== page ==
Dye-Stripping Buffer and Resin Stripped-Dye Analysis: Development and Optimization of a Novel Spectrophotometric Assay and Method for Removal of Cibacron Blue Dye

18-10-Gupte-P1-171x300.jpgBiopharmaceutical process-related impurities encompass all organic and inorganic materials that arise from the biomanufacturing process apart from the drug substance. According to ICH Q6B guidelines on test procedures and acceptance criteria for biotechnological products, these impurities include cell substrates such as host-cell proteins, host-cell DNA, endotoxins, and so on; inducers, antibiotics, media components, and chromatographic media used in purification processes; and solvents and buffer components (1). Impurities can cause undesired, deleterious pharmacological effects if ingested or injected by a patient, compromising product quality and patient safety.

Chromatographic purification of therapeutic proteins often begins with affinity chromatography to achieve high purity and recovery in a first step. Affinity binds only the protein of interest and thus removes many impurities including proteases. Often the affinity interaction incorporates a low-pH viral inactivation unit operation in the same step. One example uses pseudoaffinity interaction dye. Purification of some therapeutic proteins begins with Cibacron blue dye (HiMedia Laboratories) as a capture chromatography step. For example, recombinant human therapeutic hormones such as follicle-stimulating hormone (FSH) and human chorionic gonadotropin (HCG), both used for infertility treatment, use Cibacron Blue dye in their capture chromatography operation.

Such chromatography gels on the market include Blue-Sepharose 6 FF from Cytiva (formerly GE Healthcare). The dye is linked covalently to a Sepharose gel base matrix by the triazine binding method. Sepharose/cellulose base gels are white. According to ICH Q6B, the dye is a process-related impurity in the manufacturing of recombinant hormones. Thus, it is imperative to carry out an assessment of that dye in active pharmaceutical ingredient (API) drug substances before manufacturing of drug product proceeds and to estimate whether the dye’s presence is within acceptable limits. That holds true not only for the API, but also for the intermediary bulk or the in-process bulk material such as affinity elute.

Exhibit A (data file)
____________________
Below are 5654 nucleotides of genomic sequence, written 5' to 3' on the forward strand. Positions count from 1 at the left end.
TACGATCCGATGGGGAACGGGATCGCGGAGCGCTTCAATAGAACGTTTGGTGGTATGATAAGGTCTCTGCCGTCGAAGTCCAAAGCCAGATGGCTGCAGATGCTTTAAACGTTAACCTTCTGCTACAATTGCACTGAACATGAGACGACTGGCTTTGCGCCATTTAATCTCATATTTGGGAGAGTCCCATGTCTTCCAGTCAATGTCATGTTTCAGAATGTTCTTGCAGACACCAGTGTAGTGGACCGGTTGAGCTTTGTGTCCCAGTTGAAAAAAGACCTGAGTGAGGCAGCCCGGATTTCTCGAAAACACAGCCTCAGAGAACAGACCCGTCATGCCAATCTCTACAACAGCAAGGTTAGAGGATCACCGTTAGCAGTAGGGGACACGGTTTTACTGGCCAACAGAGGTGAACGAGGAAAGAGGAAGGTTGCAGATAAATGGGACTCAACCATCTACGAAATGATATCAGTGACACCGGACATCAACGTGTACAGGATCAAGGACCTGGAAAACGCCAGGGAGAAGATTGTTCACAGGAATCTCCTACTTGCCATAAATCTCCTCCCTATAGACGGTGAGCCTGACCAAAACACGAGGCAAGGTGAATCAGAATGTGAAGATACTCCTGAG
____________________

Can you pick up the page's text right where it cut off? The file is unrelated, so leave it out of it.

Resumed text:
Elute from the affinity step is loaded onto a polishing column, typically for ion-exchange chromatography (IEC): e.g., cation-exchange media such as carboxymethyl (CM) cellulose and anion-exchange media such as Cytiva Q Sepharose Fast Flow (Q-FF) gel and Bio-Rad Laboratories Macro-Prep High Q media, and diethylaminoethyl (DEAE) cellulose. By virtue of the ion-exchange mechanism, IEC operations are used to “polish” a protein of interest and remove remaining process- and product-related impurities after the affinity separation.

Elution from a Cibacron-based–gel chromatography step sometimes causes dye to leach with the protein of interest. Leached Cibacron blue dye can bind to ion-exchange gels too strongly to remove with any known buffer composition. The originally white gels slowly develop a bluish coloration. Over time, the gel becomes completely dark in the top layers of such an IEC column. This not only increases the possibility of dye leaching further into IEC elutes, but it also compromises the lifetime usability of the gel. In addition, blue coloration of the originally white gel often causes concern to operators. On repeated use of the subsequent gel over time, the coloration increases to such an extent that it becomes difficult to strip off the dye bound to the gel during cleaning-in-place (CIP). Such irreversible binding severely affects a gel’s quality and lifecycle, leading to its premature unusability for chromatography processes.